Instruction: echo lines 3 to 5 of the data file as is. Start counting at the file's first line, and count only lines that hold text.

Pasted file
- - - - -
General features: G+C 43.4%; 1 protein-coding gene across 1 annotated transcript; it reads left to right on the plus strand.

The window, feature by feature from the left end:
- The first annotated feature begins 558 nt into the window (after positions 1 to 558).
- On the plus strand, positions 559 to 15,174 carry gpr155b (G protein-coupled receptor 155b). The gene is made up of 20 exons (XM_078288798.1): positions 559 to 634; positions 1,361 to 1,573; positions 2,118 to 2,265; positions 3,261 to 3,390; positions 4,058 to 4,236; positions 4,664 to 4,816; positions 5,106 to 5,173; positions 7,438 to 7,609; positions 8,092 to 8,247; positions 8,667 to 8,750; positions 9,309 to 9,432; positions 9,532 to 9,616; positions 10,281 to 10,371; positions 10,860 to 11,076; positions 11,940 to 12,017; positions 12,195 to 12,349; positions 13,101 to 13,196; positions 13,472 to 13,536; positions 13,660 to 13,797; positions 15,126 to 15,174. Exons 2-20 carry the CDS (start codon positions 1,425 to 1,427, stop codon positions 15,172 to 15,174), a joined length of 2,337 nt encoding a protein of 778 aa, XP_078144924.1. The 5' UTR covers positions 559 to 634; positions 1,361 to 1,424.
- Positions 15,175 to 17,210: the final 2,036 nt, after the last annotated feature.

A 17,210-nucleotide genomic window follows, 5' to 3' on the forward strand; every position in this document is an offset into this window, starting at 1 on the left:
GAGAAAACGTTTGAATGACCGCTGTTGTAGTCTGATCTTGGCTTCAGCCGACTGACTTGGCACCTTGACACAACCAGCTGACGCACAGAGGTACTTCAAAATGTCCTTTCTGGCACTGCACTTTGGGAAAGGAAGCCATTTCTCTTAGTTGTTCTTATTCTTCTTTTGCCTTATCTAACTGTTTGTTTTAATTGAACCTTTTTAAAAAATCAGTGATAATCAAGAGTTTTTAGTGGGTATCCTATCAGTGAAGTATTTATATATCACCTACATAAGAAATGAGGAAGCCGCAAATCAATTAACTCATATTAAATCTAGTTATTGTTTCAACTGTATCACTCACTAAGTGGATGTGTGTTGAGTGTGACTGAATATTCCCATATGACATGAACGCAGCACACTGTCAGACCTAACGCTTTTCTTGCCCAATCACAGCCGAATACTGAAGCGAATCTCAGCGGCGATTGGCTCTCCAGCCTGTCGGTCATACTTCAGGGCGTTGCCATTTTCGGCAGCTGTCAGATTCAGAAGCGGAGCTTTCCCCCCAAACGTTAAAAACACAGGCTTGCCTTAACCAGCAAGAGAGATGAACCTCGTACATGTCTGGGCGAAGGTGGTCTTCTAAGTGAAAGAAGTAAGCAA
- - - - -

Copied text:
- The first annotated feature begins 558 nt into the window (after positions 1 to 558).
- On the plus strand, positions 559 to 15,174 carry gpr155b (G protein-coupled receptor 155b). The gene is made up of 20 exons (XM_078288798.1): positions 559 to 634; positions 1,361 to 1,573; positions 2,118 to 2,265; positions 3,261 to 3,390; positions 4,058 to 4,236; positions 4,664 to 4,816; positions 5,106 to 5,173; positions 7,438 to 7,609; positions 8,092 to 8,247; positions 8,667 to 8,750; positions 9,309 to 9,432; positions 9,532 to 9,616; positions 10,281 to 10,371; positions 10,860 to 11,076; positions 11,940 to 12,017; positions 12,195 to 12,349; positions 13,101 to 13,196; positions 13,472 to 13,536; positions 13,660 to 13,797; positions 15,126 to 15,174. Exons 2-20 carry the CDS (start codon positions 1,425 to 1,427, stop codon positions 15,172 to 15,174), a joined length of 2,337 nt encoding a protein of 778 aa, XP_078144924.1. The 5' UTR covers positions 559 to 634; positions 1,361 to 1,424.
- Positions 15,175 to 17,210: the final 2,036 nt, after the last annotated feature.